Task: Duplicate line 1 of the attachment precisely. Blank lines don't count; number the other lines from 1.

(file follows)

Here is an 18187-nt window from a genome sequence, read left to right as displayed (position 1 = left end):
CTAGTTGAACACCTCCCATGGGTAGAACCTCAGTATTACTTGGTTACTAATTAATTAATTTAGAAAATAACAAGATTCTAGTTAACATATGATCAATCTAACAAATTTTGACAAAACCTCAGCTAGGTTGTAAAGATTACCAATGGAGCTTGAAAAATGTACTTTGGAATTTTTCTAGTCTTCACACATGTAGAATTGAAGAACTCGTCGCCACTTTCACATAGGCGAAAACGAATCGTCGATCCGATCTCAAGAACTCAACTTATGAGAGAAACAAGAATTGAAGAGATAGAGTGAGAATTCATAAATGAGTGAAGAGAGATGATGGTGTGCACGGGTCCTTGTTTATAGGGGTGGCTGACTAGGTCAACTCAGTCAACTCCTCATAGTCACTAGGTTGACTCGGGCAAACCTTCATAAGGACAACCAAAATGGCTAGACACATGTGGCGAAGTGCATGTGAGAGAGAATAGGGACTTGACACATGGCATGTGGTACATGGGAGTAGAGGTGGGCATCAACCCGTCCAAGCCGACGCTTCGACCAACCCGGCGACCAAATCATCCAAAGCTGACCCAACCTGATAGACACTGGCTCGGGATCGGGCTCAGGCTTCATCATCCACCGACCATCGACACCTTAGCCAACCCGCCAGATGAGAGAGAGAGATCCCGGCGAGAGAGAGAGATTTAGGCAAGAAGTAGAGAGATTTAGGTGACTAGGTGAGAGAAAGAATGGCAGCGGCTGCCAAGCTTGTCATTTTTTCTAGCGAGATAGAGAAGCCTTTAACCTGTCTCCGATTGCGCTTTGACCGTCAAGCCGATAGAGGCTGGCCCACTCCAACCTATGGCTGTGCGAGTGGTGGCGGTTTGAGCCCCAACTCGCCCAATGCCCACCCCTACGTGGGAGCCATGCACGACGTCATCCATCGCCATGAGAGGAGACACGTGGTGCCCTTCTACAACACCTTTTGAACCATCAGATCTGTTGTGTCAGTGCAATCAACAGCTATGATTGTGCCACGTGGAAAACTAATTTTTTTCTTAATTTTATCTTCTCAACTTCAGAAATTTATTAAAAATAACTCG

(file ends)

Here is an 18187-nt window from a genome sequence, read left to right as displayed (position 1 = left end):